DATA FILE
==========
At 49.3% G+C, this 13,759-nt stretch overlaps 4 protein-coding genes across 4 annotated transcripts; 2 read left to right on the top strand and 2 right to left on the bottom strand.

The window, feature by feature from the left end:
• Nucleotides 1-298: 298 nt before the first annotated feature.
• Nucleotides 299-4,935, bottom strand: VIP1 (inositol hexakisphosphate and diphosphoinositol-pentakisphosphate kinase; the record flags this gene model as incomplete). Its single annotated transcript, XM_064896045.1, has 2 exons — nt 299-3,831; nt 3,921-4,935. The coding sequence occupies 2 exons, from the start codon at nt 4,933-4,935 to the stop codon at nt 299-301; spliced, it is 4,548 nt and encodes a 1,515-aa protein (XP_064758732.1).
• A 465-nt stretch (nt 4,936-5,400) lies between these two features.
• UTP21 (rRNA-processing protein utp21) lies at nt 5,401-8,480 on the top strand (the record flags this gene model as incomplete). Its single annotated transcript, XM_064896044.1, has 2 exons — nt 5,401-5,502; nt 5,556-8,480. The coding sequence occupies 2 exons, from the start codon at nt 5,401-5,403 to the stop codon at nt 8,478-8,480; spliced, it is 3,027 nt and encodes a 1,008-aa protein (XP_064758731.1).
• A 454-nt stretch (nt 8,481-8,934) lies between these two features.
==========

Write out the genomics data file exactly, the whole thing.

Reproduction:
At 49.3% G+C, this 13,759-nt stretch overlaps 4 protein-coding genes across 4 annotated transcripts; 2 read left to right on the top strand and 2 right to left on the bottom strand.

The window, feature by feature from the left end:
• Nucleotides 1-298: 298 nt before the first annotated feature.
• Nucleotides 299-4,935, bottom strand: VIP1 (inositol hexakisphosphate and diphosphoinositol-pentakisphosphate kinase; the record flags this gene model as incomplete). Its single annotated transcript, XM_064896045.1, has 2 exons — nt 299-3,831; nt 3,921-4,935. The coding sequence occupies 2 exons, from the start codon at nt 4,933-4,935 to the stop codon at nt 299-301; spliced, it is 4,548 nt and encodes a 1,515-aa protein (XP_064758732.1).
• A 465-nt stretch (nt 4,936-5,400) lies between these two features.
• UTP21 (rRNA-processing protein utp21) lies at nt 5,401-8,480 on the top strand (the record flags this gene model as incomplete). Its single annotated transcript, XM_064896044.1, has 2 exons — nt 5,401-5,502; nt 5,556-8,480. The coding sequence occupies 2 exons, from the start codon at nt 5,401-5,403 to the stop codon at nt 8,478-8,480; spliced, it is 3,027 nt and encodes a 1,008-aa protein (XP_064758731.1).
• A 454-nt stretch (nt 8,481-8,934) lies between these two features.